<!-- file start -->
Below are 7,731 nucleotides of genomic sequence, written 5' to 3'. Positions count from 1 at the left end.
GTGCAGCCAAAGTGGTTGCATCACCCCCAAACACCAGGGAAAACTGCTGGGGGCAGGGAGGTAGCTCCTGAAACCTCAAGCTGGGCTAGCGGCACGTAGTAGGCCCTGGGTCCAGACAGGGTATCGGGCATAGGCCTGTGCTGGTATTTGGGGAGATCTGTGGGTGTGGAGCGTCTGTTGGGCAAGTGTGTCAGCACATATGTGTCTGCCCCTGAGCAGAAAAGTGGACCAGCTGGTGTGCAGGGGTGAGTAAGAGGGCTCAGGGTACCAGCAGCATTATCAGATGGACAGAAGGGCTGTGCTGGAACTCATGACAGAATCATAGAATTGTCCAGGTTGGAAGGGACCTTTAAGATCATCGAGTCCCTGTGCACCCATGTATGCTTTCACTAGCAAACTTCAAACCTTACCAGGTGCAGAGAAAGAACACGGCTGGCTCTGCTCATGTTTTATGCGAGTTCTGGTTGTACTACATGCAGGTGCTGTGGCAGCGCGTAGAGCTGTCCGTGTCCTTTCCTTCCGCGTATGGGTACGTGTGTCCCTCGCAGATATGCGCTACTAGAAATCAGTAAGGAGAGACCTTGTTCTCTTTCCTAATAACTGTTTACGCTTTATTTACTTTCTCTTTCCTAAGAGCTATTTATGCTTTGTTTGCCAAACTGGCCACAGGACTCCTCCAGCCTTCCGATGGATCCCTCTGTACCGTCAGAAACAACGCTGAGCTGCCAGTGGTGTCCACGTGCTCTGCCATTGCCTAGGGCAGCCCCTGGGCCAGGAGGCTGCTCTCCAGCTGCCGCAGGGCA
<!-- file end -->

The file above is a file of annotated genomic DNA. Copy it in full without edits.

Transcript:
Below are 7,731 nucleotides of genomic sequence, written 5' to 3'. Positions count from 1 at the left end.
GTGCAGCCAAAGTGGTTGCATCACCCCCAAACACCAGGGAAAACTGCTGGGGGCAGGGAGGTAGCTCCTGAAACCTCAAGCTGGGCTAGCGGCACGTAGTAGGCCCTGGGTCCAGACAGGGTATCGGGCATAGGCCTGTGCTGGTATTTGGGGAGATCTGTGGGTGTGGAGCGTCTGTTGGGCAAGTGTGTCAGCACATATGTGTCTGCCCCTGAGCAGAAAAGTGGACCAGCTGGTGTGCAGGGGTGAGTAAGAGGGCTCAGGGTACCAGCAGCATTATCAGATGGACAGAAGGGCTGTGCTGGAACTCATGACAGAATCATAGAATTGTCCAGGTTGGAAGGGACCTTTAAGATCATCGAGTCCCTGTGCACCCATGTATGCTTTCACTAGCAAACTTCAAACCTTACCAGGTGCAGAGAAAGAACACGGCTGGCTCTGCTCATGTTTTATGCGAGTTCTGGTTGTACTACATGCAGGTGCTGTGGCAGCGCGTAGAGCTGTCCGTGTCCTTTCCTTCCGCGTATGGGTACGTGTGTCCCTCGCAGATATGCGCTACTAGAAATCAGTAAGGAGAGACCTTGTTCTCTTTCCTAATAACTGTTTACGCTTTATTTACTTTCTCTTTCCTAAGAGCTATTTATGCTTTGTTTGCCAAACTGGCCACAGGACTCCTCCAGCCTTCCGATGGATCCCTCTGTACCGTCAGAAACAACGCTGAGCTGCCAGTGGTGTCCACGTGCTCTGCCATTGCCTAGGGCAGCCCCTGGGCCAGGAGGCTGCTCTCCAGCTGCCGCAGGGCA